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This afternoon, I am posting information on the prehistoric, Temple Wood circles which form part of the Kilmartin Glen prehistoric landscape in Argyll, West of Scotland.

This site has a long history dating back to 3500 BC and was in use for about 2000 years. The site comprises two circles of which the northern site (image immediately below this text) was erected first, probably using wood. Like many stone circles it may have had an observatory function.

The second (main) circle to the south (image no 2 and video) was constructed about 3000BC subsequent to which burials in cists were added. In one of the cists was found a pottery beaker with arrowheads and these can viewed at the St Mungo Museum of Religious Life in Glasgow.

Carbon dating indicates that the site was still in use about 1400BC.

Archaeological investigations have revealed considerable, detailed knowledge of this site which is easy to access.

Read more on Temple Wood Stone Circles, Kilmartin Glen, Scotland…

This evening, I am posting images and information concerning just one facet of the Scotland’s major prehistoric site, Kilmartin Glen, Argyll.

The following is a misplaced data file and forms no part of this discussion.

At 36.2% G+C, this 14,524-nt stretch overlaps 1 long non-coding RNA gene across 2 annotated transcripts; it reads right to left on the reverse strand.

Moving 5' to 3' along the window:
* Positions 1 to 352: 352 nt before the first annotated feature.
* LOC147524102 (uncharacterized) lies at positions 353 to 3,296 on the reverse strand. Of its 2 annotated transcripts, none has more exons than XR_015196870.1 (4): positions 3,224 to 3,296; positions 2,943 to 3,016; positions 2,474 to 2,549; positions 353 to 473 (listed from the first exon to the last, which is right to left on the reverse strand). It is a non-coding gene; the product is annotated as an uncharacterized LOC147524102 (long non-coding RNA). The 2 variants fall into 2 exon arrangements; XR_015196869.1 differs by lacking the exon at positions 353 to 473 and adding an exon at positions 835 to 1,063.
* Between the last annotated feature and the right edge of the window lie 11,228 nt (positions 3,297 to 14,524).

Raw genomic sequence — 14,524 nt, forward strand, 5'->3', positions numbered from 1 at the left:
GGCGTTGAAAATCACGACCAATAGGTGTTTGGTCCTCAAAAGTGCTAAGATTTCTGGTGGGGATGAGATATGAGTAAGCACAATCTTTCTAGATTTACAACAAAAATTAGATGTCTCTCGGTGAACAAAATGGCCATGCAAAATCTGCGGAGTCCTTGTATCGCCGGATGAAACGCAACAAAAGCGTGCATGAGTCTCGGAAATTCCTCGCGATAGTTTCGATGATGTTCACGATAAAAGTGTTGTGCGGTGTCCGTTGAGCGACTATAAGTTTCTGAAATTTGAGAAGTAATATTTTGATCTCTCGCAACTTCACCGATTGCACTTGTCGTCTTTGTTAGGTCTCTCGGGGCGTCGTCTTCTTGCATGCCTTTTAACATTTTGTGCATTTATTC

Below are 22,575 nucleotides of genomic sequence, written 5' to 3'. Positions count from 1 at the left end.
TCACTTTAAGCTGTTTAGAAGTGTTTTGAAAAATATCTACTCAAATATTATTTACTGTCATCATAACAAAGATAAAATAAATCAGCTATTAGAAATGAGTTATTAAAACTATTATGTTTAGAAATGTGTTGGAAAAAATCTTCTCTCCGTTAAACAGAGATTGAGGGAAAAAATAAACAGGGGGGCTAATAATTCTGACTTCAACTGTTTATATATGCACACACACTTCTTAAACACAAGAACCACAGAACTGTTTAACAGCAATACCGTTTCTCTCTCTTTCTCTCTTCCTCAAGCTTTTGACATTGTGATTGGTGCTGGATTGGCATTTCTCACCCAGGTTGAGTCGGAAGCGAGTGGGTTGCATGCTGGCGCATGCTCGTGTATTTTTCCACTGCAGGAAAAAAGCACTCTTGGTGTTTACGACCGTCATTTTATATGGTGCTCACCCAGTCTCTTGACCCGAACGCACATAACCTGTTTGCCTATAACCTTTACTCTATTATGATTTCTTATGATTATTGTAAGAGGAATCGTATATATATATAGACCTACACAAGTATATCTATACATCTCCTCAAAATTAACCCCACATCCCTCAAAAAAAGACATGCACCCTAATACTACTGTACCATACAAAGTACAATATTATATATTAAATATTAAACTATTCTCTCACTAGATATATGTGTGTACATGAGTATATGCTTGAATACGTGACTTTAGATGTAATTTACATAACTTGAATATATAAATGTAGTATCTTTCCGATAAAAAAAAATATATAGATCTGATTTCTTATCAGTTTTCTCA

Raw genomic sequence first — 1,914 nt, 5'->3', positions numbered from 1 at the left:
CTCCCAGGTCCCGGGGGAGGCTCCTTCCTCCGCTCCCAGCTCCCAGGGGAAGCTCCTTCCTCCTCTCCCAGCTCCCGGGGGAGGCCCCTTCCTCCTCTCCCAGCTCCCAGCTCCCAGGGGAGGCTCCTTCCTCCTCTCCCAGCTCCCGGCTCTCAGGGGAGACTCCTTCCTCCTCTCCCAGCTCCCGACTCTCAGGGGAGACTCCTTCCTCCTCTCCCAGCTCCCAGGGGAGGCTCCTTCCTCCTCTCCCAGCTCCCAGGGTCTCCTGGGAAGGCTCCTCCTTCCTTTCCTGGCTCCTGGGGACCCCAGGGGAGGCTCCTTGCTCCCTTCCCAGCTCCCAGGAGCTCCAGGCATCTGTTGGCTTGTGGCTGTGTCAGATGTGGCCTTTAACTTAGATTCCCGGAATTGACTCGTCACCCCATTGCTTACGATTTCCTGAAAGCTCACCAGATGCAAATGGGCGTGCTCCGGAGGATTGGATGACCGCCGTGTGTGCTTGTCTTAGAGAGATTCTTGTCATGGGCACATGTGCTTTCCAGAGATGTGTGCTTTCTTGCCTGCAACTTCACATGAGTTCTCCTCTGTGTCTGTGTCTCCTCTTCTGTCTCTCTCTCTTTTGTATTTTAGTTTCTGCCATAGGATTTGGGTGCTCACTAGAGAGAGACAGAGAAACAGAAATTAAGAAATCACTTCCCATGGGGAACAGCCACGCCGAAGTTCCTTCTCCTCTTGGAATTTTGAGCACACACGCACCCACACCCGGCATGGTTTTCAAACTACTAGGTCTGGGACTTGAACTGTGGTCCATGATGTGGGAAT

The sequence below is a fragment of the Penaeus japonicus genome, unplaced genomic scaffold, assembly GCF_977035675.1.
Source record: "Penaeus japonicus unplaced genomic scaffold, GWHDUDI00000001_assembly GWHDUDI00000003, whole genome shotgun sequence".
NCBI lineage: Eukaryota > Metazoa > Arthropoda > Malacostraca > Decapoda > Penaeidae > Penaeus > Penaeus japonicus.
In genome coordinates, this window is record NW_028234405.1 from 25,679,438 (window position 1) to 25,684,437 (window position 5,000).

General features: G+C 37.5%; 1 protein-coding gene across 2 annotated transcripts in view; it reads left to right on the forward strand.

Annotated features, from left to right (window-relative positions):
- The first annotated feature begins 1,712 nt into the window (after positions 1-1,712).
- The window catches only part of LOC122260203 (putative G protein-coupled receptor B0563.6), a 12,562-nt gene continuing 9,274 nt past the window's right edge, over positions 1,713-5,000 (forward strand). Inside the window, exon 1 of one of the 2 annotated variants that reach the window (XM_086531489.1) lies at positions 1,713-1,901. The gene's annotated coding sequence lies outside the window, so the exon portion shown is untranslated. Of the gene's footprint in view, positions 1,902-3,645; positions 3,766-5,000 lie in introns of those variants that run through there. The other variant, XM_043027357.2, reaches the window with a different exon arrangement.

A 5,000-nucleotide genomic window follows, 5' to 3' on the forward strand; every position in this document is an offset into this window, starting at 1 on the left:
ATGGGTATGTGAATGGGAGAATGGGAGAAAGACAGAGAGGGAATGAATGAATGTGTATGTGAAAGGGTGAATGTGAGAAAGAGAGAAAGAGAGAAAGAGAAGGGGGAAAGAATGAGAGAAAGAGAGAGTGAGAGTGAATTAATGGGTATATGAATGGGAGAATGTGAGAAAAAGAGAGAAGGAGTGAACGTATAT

These images show the remaining six out of at least seven original standing stones. It is evident they are grouped in two parallel lines, each running south east-north west. The line consisting of four stones includes two stones which are decorated with cup marks and cup-and-ring marks. For detail of these marks see video below. Remember that these carvings were patiently chipped out with only rock tools and hence the carvings required a significant amount of time and skill resources. It appears that each stone in the line of four is slightly shorter than its neighbour, a feature found in standing stones elsewhere in the country. The two stones which stand together are undecorated.

Cremated bone was found under the stump of the missing seventh stone.

These stones may once have formed part of a much larger complex of monuments and earthworks.

An interesting site, which should be viewed in context of the wider Kilmartin Glen prehistoric landscape.

Read more on Ballymeanoch Stones, Kilmartin Glen, Scotland…

This evening, I am focusing on the extensive collection of medieval grave slabs at Kilmartin Church, Argyll in the West of Scotland. The slabs shown in the videos below date from the 14th-15th centuries and are classified as from the Loch Awe School. It will be noted that the carvings show swords, crosses and armoured figures. However, inscriptions are rare and hence little is known of the slabs’ social context.

For visitors planning to tour the prehistory sites in Kilmartin Glen, a stop at the church is worthwhile, both to view the slabs and view the Glen (valley) from a high aspect. The church is close to the museum and information centre at head of the Glen.

Read more on Kilmartin Church, Argyll, Scotland…